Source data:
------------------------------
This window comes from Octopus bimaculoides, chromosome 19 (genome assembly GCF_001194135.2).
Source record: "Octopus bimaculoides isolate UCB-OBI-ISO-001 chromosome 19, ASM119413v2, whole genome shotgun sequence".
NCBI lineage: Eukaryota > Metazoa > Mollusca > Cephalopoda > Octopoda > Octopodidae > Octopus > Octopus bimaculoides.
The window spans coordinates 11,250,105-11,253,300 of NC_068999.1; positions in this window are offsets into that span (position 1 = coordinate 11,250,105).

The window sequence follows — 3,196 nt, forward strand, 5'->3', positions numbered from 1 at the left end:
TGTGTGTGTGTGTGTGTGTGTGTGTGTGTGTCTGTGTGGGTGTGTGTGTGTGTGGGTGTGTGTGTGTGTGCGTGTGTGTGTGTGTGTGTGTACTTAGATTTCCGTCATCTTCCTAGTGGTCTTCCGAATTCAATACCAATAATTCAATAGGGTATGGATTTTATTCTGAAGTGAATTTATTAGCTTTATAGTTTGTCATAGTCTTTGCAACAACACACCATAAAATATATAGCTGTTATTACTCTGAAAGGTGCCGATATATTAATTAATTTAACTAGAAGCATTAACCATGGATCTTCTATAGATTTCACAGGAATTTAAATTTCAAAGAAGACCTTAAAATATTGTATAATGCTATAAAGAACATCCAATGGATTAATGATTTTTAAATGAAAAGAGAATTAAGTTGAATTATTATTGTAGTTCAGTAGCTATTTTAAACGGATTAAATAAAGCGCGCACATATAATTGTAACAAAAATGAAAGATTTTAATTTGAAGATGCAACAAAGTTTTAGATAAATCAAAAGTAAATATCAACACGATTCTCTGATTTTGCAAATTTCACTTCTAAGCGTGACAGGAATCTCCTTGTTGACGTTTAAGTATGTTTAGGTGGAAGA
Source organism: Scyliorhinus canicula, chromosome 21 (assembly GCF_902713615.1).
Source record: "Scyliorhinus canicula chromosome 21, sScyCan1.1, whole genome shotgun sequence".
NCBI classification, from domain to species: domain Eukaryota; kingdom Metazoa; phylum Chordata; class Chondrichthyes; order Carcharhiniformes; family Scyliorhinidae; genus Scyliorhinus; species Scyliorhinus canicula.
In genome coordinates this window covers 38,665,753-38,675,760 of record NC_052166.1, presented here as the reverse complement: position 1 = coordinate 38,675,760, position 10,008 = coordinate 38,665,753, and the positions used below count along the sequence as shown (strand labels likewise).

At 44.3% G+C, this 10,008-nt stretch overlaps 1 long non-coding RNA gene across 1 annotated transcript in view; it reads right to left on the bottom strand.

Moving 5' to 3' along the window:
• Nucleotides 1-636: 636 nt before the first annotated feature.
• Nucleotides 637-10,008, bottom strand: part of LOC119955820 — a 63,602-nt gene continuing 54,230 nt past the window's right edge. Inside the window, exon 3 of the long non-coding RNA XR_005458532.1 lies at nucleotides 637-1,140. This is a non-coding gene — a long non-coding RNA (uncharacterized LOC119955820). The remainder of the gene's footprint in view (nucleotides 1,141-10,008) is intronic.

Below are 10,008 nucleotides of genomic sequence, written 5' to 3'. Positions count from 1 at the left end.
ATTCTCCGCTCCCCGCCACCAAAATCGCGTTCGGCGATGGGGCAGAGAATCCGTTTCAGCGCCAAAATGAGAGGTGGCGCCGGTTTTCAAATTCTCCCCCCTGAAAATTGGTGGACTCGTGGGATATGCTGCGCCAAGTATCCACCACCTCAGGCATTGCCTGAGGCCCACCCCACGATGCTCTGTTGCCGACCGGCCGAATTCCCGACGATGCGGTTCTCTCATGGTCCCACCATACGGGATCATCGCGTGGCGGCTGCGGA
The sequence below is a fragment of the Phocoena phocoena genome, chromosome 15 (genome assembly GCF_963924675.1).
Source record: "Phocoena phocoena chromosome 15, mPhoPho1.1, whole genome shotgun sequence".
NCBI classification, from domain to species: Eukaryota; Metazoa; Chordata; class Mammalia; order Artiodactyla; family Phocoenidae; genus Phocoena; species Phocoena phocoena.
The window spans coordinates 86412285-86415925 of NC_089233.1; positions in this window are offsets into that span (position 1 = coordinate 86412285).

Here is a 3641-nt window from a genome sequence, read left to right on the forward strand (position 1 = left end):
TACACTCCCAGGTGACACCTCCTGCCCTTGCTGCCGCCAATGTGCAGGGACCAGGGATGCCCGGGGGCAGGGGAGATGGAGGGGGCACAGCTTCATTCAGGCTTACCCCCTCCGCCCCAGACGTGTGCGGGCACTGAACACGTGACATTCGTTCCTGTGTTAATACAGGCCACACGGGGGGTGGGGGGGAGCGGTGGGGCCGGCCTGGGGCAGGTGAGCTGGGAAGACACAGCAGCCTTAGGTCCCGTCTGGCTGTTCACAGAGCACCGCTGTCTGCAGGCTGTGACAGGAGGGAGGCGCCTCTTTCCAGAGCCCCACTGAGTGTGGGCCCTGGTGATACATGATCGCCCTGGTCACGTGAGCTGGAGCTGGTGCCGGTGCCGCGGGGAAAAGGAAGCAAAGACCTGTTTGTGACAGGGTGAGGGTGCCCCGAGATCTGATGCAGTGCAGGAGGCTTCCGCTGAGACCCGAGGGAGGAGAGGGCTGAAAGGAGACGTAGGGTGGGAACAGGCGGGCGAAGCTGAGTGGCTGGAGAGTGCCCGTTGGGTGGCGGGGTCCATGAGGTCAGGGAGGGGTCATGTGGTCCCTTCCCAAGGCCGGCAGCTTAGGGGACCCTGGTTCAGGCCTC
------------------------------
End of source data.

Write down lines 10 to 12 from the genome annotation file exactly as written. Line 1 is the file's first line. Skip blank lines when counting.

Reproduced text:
In genome coordinates this window covers 38,665,753-38,675,760 of record NC_052166.1, presented here as the reverse complement: position 1 = coordinate 38,675,760, position 10,008 = coordinate 38,665,753, and the positions used below count along the sequence as shown (strand labels likewise).

At 44.3% G+C, this 10,008-nt stretch overlaps 1 long non-coding RNA gene across 1 annotated transcript in view; it reads right to left on the bottom strand.

Moving 5' to 3' along the window: